I have aften observed how wisely things are ordered for our welfare, contrary till our ain inclinations at the outset. I had no thocht o' what the day would see the foundation o' when my faither forbade my gaein' amang the stooks when the hair'st was being gathered in. Every autumn afore I had aye had a pairt in the bindin', an' I was for awa out as usual when Mistress Maggie interposed in a masterfu' way that was richt-down vexatious. “Dae ye no think Janet's owre auld to be allowed amang the rigs?“—she asked at my faither. “She's no a wean noo ye ken.”
“Aye”, he said; “I believe ye're in the richt o't, Maggie. The lassie has certainly grown in a wonnerfu' degree o'late; an' as ye say, its no fittin' for the laird's dochter to mix an' mell wi' the harvest folk.”
I protested against this decision as stoutly as I kent how, but his will was like the laws o' the Medes and Persians. “Janet,” he said, “rax doun the Book, an' apply Ephesians, Sixth and First. Ye'll just stop at hame, and help your sister an' the maids at the house-work. It's far mair seemly for ye than to be warslin' in the corn-rigs.”
Then, seein' I was like to greet, he strokit my hair kindly, and said in a mair gentle tone o' voice— page 7 “I ken weel my bonnie Janet will be a guid bairn, an' no vex her faither,'
For a' that, when he was gane I sat me doun an' grat as if my heart wad break. I wanted out so saidy. The morn was fair as fair, wi' the sun shinin' brichtly, in the clear blue lift owre head; an' a saft breeze, sweet wi' the perfume o' heather, an' whins, an' clover-soukies, cam' waftlin doun frae the brae side, an' the lintie and the laverock made it sweeter wi' their blithsome carols. But the troubles o' the young are sune through, an' it wasna lang afore I was flittin frae but to ben wi' a licht step, lilting like the happy birdies themsel's, sae that Meg was fair vexed at me, an' bade me no to be aye dingin' senseless sangs in her lug.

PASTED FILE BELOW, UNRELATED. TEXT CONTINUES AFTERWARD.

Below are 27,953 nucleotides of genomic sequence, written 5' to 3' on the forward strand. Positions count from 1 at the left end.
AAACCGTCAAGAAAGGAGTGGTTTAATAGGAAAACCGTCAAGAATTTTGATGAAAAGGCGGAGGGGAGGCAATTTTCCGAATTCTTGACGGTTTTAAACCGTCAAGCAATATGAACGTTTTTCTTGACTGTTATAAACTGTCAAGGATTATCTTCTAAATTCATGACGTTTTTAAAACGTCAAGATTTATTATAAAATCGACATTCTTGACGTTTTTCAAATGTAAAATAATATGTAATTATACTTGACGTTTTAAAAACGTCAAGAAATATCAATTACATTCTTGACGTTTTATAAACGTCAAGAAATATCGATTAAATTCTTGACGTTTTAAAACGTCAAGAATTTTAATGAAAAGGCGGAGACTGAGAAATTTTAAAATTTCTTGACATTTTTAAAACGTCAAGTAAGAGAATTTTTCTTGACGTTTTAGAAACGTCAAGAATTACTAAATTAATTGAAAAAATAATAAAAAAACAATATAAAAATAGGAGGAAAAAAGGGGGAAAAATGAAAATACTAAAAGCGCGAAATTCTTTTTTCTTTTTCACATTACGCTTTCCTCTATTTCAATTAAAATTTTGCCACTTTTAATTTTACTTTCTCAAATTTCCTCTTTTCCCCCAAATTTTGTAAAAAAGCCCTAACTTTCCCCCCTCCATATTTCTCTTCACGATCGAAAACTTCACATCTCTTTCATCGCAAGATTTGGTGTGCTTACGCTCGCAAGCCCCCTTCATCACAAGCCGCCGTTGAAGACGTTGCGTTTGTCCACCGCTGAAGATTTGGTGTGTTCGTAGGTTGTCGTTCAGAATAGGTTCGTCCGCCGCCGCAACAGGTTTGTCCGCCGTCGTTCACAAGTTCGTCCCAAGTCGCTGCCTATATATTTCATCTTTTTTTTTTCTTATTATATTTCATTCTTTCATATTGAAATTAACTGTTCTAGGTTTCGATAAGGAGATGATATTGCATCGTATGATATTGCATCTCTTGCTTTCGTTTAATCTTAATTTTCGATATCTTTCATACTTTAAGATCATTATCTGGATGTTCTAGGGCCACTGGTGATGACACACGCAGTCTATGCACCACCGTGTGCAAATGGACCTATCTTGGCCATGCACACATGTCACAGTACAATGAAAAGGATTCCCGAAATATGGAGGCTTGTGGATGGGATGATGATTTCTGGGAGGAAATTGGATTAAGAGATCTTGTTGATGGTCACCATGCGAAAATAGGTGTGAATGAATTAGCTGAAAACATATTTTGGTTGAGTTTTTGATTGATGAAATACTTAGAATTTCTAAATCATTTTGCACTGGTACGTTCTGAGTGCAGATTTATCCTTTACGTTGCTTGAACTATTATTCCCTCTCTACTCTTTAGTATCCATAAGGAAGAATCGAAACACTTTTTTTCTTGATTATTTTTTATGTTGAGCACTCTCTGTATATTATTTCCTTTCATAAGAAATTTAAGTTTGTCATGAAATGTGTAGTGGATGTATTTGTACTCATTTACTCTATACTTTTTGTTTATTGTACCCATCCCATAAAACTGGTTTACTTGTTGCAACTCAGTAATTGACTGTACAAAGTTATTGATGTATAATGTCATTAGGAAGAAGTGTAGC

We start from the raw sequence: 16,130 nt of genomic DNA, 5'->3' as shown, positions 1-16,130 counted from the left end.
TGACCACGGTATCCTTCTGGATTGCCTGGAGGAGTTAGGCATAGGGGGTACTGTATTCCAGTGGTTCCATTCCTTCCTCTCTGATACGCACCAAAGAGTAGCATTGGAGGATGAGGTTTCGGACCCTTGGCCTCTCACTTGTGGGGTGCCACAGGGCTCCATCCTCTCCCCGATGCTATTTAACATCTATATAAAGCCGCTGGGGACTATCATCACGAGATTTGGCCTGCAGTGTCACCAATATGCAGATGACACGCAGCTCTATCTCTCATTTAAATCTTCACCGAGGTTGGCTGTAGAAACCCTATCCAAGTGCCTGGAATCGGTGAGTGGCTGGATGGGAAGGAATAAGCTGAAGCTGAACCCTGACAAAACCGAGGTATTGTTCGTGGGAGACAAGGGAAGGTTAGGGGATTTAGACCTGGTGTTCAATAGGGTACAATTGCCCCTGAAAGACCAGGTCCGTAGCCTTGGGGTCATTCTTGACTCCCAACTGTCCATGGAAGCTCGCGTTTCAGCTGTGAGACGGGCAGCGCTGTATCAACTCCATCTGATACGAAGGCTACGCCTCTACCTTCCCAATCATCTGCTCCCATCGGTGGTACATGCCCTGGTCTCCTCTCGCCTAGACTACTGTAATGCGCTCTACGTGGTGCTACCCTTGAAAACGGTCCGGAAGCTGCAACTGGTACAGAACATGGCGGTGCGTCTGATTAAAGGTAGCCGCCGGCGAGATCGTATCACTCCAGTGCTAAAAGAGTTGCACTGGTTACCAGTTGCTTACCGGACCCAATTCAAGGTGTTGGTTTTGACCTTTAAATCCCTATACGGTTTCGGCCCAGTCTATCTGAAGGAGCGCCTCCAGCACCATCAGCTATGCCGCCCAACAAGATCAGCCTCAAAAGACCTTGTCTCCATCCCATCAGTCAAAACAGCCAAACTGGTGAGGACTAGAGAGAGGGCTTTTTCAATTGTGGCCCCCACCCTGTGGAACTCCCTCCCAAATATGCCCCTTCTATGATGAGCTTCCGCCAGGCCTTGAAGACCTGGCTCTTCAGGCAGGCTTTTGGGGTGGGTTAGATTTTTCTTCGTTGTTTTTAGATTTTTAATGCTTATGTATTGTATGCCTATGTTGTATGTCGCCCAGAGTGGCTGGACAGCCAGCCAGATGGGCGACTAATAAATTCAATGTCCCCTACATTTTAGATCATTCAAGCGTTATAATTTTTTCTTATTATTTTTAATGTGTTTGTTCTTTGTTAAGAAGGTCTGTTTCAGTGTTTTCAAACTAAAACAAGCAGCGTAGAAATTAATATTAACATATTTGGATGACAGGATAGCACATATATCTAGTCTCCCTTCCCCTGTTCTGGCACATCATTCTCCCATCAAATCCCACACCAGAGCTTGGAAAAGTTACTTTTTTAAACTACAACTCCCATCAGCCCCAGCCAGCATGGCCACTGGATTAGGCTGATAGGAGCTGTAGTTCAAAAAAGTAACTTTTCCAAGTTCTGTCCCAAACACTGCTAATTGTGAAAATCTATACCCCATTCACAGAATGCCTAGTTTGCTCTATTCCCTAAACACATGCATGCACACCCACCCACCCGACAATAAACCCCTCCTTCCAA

I just laughed at her. “I didna ken it was forbidden to sing,” quo' I. “It's a dour house ye'll be mak'in for Robin when ye're the leddy o' Gowanbraes, if a bit sang'll deave ye.”
I should hae tell't ye that my faither selected the history o' Jepthah an' his dochter for the mornin' portion; an' on the ending o't he enlarged in a maist powerfu' manner on the virtues o' filial obedience, an' the blessings that waited on dutiful children. I kent fine this discourse was for my special benefit, even if Maggie had no dunted me with her elbow at the maist impressive passages. Sae I speered in a pauky way what was the special blessing vouchsafed cill the Hebrew maiden? My faither respondit that her name an' fame had been handed down to posterity and keepit in reverence by a' the generations o' man. page 8 “Aye”, quo' I; “that's a fine thing; but I'm thinkin' I'll prefer to hae my name handed doun by my ain posterity.”
Mistress Maggie made a pretence o' being awfu' shocked by this speech o' mine; but the laird seemed mair amused by it. Weel, weel, Janet,” he answered back; “ye're no that far wrang. It's just pure nature. When Maggie's awa, I, ll hae to find a mon for yersel'. Eh! but it will be unco grievous to pairt wi' baith. A toom house, an' a mirk ingle-neuk will't be when I sit doun my lane. But richt is richt, an' I'll no allow my ain pleasure to stand in the way o' my bairn's manifest destiny.”